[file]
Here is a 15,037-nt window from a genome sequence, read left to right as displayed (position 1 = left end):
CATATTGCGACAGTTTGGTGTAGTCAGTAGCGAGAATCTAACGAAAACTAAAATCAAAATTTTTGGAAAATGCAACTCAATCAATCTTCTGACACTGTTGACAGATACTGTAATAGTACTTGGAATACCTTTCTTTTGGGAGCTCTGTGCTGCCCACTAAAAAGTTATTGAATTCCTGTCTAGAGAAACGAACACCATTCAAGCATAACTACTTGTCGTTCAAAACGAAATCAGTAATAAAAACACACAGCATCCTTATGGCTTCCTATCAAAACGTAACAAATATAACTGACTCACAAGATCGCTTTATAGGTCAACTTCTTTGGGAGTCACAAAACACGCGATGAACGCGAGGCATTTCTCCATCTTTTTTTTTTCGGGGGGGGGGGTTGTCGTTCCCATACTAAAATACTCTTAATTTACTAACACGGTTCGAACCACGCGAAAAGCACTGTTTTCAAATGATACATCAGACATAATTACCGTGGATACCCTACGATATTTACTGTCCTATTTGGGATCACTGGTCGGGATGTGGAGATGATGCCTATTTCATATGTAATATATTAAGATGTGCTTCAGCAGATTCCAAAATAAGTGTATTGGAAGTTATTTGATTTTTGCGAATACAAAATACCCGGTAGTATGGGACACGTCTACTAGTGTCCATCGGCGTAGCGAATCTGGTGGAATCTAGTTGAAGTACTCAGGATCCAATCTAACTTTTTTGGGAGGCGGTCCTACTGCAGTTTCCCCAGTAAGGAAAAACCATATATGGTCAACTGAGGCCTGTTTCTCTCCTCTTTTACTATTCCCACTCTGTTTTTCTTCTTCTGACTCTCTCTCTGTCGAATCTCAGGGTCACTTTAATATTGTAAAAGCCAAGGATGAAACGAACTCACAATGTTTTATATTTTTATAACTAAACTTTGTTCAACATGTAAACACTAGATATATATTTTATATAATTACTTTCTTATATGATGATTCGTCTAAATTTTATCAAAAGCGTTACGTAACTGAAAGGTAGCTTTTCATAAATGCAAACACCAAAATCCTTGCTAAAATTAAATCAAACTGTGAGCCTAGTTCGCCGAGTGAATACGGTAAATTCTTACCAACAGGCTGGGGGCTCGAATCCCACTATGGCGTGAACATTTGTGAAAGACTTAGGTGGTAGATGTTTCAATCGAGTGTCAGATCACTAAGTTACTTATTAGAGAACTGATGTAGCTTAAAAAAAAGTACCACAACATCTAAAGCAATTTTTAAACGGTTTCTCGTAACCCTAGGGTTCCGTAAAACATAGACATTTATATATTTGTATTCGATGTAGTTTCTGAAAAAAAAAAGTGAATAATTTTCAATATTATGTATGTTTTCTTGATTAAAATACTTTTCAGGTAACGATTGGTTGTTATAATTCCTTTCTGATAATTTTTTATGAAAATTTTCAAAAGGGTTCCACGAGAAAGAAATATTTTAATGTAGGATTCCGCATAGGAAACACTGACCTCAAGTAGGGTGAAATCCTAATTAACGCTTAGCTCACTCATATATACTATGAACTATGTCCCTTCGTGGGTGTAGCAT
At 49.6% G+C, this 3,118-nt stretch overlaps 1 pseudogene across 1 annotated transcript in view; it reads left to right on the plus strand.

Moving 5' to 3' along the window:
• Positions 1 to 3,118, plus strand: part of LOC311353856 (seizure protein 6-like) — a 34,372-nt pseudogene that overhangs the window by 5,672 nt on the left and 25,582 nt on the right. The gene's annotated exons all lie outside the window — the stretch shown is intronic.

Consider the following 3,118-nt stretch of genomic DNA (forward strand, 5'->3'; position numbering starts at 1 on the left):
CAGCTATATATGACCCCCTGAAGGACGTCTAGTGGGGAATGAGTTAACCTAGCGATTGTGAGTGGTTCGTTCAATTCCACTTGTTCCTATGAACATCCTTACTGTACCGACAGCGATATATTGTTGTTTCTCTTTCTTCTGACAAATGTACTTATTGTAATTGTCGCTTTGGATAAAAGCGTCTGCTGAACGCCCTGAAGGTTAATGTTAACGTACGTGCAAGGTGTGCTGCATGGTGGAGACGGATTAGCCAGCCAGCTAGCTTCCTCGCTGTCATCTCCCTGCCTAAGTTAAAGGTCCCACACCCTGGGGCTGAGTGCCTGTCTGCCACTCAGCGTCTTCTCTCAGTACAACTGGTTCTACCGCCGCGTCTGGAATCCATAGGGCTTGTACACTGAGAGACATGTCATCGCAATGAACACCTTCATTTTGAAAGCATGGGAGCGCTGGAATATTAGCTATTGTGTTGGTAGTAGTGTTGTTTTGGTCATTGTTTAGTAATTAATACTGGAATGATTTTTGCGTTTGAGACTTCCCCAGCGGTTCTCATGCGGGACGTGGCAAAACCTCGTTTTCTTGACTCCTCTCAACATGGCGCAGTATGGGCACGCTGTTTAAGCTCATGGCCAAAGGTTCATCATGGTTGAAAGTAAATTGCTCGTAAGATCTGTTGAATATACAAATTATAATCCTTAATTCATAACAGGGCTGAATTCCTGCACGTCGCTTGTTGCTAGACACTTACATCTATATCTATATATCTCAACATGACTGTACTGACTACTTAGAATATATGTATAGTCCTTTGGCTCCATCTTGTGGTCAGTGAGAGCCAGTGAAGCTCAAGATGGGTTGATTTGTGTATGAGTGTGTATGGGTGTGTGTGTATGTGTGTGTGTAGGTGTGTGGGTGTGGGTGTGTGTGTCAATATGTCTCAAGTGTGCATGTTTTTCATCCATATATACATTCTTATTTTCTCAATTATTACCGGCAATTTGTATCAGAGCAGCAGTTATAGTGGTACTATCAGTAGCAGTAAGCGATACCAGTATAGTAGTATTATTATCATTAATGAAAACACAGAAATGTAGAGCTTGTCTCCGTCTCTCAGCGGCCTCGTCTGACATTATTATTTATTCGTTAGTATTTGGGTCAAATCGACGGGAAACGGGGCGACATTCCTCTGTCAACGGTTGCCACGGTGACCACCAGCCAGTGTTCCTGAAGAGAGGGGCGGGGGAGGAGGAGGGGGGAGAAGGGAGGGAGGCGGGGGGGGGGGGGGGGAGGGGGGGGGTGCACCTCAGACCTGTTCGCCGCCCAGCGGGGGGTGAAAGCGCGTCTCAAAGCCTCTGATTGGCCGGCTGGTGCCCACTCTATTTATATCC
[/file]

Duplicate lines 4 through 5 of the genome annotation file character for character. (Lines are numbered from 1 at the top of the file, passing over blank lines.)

Moving 5' to 3' along the window:
• Positions 1 to 3,118, plus strand: part of LOC311353856 (seizure protein 6-like) — a 34,372-nt pseudogene that overhangs the window by 5,672 nt on the left and 25,582 nt on the right. The gene's annotated exons all lie outside the window — the stretch shown is intronic.